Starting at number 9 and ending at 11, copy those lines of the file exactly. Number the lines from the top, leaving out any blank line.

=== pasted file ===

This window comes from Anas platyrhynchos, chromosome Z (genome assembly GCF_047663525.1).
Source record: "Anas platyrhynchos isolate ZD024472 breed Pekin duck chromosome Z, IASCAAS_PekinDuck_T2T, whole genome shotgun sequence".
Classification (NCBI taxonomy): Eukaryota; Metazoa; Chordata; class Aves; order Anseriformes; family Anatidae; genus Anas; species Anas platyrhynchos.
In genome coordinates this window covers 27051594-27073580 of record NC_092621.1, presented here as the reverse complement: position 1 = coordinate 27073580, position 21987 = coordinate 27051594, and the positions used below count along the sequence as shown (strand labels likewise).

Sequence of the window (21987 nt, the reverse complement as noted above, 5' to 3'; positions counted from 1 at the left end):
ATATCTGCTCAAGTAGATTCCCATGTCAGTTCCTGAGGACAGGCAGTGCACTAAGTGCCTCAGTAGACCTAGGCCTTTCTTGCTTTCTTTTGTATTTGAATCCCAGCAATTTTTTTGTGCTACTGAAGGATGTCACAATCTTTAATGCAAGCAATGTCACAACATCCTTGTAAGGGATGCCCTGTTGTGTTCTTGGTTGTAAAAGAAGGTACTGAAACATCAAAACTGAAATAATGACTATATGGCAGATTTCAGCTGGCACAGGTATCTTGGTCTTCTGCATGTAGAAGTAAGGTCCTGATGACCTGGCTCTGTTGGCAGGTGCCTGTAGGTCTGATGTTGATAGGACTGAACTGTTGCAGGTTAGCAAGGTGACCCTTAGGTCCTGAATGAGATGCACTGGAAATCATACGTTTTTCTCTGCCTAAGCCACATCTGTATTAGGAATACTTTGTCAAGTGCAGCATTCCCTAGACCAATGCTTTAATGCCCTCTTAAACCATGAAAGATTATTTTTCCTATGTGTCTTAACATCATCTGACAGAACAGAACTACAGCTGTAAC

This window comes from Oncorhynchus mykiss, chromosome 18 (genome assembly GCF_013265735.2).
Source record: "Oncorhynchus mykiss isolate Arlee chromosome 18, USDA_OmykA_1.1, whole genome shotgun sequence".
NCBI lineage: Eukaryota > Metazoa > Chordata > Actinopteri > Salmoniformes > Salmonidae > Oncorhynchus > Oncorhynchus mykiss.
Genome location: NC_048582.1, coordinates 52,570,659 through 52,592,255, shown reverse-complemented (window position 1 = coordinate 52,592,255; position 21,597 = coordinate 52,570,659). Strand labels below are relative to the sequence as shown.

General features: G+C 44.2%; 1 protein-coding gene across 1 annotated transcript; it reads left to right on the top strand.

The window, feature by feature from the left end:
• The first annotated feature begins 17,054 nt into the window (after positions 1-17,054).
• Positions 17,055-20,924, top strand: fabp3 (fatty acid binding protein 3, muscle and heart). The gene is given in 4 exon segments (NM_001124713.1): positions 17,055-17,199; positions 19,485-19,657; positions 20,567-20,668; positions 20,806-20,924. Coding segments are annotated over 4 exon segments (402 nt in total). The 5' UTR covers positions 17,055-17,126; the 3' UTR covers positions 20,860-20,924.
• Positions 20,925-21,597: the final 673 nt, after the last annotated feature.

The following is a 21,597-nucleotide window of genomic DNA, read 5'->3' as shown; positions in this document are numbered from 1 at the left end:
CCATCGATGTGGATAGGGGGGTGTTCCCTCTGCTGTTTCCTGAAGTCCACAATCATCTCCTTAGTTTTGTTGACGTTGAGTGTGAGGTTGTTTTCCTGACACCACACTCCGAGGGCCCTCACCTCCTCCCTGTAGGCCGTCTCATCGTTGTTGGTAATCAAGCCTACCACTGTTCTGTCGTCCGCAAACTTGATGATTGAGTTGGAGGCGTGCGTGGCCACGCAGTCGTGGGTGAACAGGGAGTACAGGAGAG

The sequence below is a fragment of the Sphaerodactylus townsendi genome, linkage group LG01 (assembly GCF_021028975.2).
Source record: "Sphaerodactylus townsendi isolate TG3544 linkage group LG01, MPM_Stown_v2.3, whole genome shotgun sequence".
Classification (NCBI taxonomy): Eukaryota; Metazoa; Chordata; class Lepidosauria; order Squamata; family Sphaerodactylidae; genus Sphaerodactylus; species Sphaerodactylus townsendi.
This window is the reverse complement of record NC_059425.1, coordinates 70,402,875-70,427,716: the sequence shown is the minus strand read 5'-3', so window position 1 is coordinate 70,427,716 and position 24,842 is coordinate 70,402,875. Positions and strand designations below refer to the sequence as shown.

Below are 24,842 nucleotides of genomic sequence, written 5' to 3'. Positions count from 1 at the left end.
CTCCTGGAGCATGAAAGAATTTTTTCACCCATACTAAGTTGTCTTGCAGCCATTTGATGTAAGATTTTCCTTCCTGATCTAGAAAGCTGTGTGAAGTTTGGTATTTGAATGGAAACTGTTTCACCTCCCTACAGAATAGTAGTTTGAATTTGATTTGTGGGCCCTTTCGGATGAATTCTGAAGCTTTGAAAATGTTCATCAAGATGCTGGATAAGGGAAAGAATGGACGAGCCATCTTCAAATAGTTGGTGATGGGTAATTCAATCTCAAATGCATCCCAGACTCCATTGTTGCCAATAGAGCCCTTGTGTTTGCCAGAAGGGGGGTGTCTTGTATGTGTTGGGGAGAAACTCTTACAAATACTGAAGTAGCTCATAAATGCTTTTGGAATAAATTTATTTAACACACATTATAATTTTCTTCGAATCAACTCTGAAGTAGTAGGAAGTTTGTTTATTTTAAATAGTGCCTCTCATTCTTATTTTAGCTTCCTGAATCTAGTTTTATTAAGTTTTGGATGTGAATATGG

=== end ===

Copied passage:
NCBI lineage: Eukaryota > Metazoa > Chordata > Actinopteri > Salmoniformes > Salmonidae > Oncorhynchus > Oncorhynchus mykiss.
Genome location: NC_048582.1, coordinates 52,570,659 through 52,592,255, shown reverse-complemented (window position 1 = coordinate 52,592,255; position 21,597 = coordinate 52,570,659). Strand labels below are relative to the sequence as shown.

General features: G+C 44.2%; 1 protein-coding gene across 1 annotated transcript; it reads left to right on the top strand.